Q+A with Mark Smith, Director and Librarian, Texas State Library and Archives Commission
The Texas State Library began purchasing books from the DPLA Exchange in 2019 and now has acquired more books than any other library from DPLA. The collection is available statewide as part of the Texas State Library- supported Texas SimplyE deployment. This month, we talked with Mark Smith, Director of the Texas State Library and Archives Commission, about his state’s goals, challenges, and progress so far.
If you’d like to find out more about how your library can use SimplyE and the DPLA Exchange to maximize access, or have questions, please get in touch.
Director, Ebook Services, DPLA
Can you tell us a bit about the ebooks landscape in Texas prior to the Texas State Library engaging with SimplyE and DPLA?
Prior to launching our project, E-Read Texas, there was no attempt at a statewide approach to procuring e-books other than those that came as part of bundled e-resource purchases from database aggregators. Purchase of e-books for local library circulation was purely a local decision. Most Texas libraries purchase e-books from vendors such as Overdrive, Baker and Taylor, or RB Digital either individually or via regional consortia within the state. So, in other words, a patchwork of local access and no unified platform for libraries.
Why did you decide to deploy SimplyE and a TSL statewide collection?
We had struggled for several years for a way to provide e-book resources for Texas libraries and had sought funding from our state legislature for that purpose. Our efforts in this regard were frustrated by the lack of a common platform and the complications posed by selection, meeting common needs across library types and sizes, and other challenges. Also, that funding from the state was never forthcoming. We opted for SimplyE because it provided a solution that integrated with the local library ILS to offer an easy mobile access to both the library-purchased content and what we could provide from the state library. We took advantage of some funds available from a project that got curtailed to move ahead to launch E-Read Texas in August 2019.
How is the deployment of SimplyE worked out for Texas so far?
Very well. We have worked with Amigos Library Services to stand up SimplyE in 92 Texas public libraries so far and there are another 12 in the implementation queue. The pandemic really sharpened the interest of libraries in exploring any remote access projects that would get more materials out to their patrons during the time that libraries were closed and in-person service was limited. Consequently, not only did the roll-out of this program turn out to be much more timely than we could ever have predicted, but also, many libraries approached us to participate after March. SimplyE is a great solution to the need for a common platform that allows us to offer materials from our growing collection right alongside what the libraries are also purchasing. We were so successful with our first group of small community libraries that we are now considering strategies to extend participation to other libraries in the state. Ultimately, we would like to see every library in Texas using SimplyE.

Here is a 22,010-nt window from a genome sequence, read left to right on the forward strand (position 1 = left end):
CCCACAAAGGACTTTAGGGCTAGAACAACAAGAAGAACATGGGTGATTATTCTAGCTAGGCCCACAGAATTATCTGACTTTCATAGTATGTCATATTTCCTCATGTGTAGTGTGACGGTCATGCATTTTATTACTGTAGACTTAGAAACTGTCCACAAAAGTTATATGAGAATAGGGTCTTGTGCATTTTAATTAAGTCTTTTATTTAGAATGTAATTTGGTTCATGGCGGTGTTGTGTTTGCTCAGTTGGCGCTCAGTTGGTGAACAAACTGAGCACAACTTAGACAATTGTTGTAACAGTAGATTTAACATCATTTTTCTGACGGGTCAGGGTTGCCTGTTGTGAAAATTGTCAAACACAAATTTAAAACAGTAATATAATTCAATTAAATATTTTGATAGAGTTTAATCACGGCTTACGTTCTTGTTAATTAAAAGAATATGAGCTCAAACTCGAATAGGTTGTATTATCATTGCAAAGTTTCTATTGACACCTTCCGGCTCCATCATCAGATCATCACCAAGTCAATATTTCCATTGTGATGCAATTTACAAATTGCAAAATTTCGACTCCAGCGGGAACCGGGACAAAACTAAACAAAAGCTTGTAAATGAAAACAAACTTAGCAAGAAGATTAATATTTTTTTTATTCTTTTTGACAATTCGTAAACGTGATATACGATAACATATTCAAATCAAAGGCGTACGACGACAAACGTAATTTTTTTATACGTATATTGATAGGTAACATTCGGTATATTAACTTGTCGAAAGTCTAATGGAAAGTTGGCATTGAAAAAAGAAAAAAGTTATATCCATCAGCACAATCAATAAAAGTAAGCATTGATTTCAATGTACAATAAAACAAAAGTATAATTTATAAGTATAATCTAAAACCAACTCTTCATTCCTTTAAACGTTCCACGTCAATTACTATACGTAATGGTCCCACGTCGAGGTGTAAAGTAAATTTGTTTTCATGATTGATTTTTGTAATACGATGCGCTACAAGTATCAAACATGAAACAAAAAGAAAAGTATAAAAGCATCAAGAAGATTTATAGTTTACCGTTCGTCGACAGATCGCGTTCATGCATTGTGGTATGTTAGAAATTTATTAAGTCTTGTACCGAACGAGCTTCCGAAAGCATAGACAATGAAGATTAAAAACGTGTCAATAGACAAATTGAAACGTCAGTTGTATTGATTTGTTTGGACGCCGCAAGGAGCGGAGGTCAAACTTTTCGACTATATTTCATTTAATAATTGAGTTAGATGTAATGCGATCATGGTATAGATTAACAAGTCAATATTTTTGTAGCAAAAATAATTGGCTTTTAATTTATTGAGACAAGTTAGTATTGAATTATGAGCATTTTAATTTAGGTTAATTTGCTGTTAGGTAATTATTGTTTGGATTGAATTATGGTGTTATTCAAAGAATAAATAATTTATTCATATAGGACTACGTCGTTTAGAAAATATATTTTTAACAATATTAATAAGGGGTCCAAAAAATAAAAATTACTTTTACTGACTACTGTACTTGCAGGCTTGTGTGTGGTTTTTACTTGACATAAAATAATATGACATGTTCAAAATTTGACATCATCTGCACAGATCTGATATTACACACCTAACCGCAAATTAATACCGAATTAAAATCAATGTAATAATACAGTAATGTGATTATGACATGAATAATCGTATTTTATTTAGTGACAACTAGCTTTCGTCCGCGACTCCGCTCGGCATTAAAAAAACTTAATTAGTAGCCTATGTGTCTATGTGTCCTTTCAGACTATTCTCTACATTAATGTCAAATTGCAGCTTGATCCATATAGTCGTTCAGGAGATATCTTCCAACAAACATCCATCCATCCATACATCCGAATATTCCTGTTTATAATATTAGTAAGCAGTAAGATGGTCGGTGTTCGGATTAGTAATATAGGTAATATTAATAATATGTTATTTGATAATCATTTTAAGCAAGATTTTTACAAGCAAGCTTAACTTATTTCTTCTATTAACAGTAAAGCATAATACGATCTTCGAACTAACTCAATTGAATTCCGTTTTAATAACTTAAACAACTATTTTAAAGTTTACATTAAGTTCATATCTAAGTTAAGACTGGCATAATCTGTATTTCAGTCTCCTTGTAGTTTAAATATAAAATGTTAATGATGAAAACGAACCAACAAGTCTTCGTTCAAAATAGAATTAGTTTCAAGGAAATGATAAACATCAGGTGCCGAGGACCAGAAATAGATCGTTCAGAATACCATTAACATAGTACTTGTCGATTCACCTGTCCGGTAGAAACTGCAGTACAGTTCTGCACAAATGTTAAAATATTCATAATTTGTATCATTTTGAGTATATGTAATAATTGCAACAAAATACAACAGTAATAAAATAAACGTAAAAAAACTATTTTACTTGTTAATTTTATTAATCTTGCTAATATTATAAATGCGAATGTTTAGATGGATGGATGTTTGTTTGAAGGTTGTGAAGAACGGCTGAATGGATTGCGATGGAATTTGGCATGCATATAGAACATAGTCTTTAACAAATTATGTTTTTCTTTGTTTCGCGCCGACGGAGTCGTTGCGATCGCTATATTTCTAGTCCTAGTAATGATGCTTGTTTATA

Starting in the summer of 2019, Texas State Library has been working with DPLA to build a statewide collection. Can you tell us a little bit about why you decided to source this collection from DPLA and how this is working for TSL and Texans?
Again, our timing was great in that we rolled out thousands of new e-book titles to the state just before and during the pandemic so that we have been able to provide growing access to e-books at a time when people have most needed them. We selected the DPLA Exchange for these purchases because of DPLA’s [free] membership model and strong support for SimplyE. Our total collection now includes over 6,300 titles purchased from the DPLA Exchange or DPLA’s partner BiblioBoard. We have had wonderful support from a group of librarians across the state who have volunteered their time to participate in a selection committee, and the DPLA Exchange made this type of distributed selection simple. TSLAC staff and the selection committee agreed early in the process that we wanted to buy books with favorable terms such as unlimited and simultaneous use, which is typical of much of the content from DPLA and BiblioBoard. These materials are already being used by Texans all across the state and as we grow the number of libraries using SimplyE, that number will continue to grow.
In the next year or so, how do you see the ebooks landscape evolving? What types of things are you doing in Texas to prepare for that?
The demand for e-books will continue to be strong, especially as many libraries continue to operate with reduced access due to the pandemic. We will also likely see more of a shift from print to digital as libraries absorb the lessons of the COVID period. At the same time, local budgets are likely to be impacted and funding reduced for libraries and library collections. SimplyE and E-Read Texas are key elements of our strategy to ease stress on local budgets and provide more materials to the public via their libraries. In the larger e-book ecosystem, the discussion of the cost of e-books and publisher interests, while momentarily muted in the aftermath of the Macmillan reversal, will return. The more emphasis we can bring to collections with favorable publisher terms, the better for library patrons. We hope to continue to be part of that discussion and finding fair solutions that will provide the best possible service to library e-book readers.
DPLA’s ebook work is supported by the Alfred P. Sloan Foundation.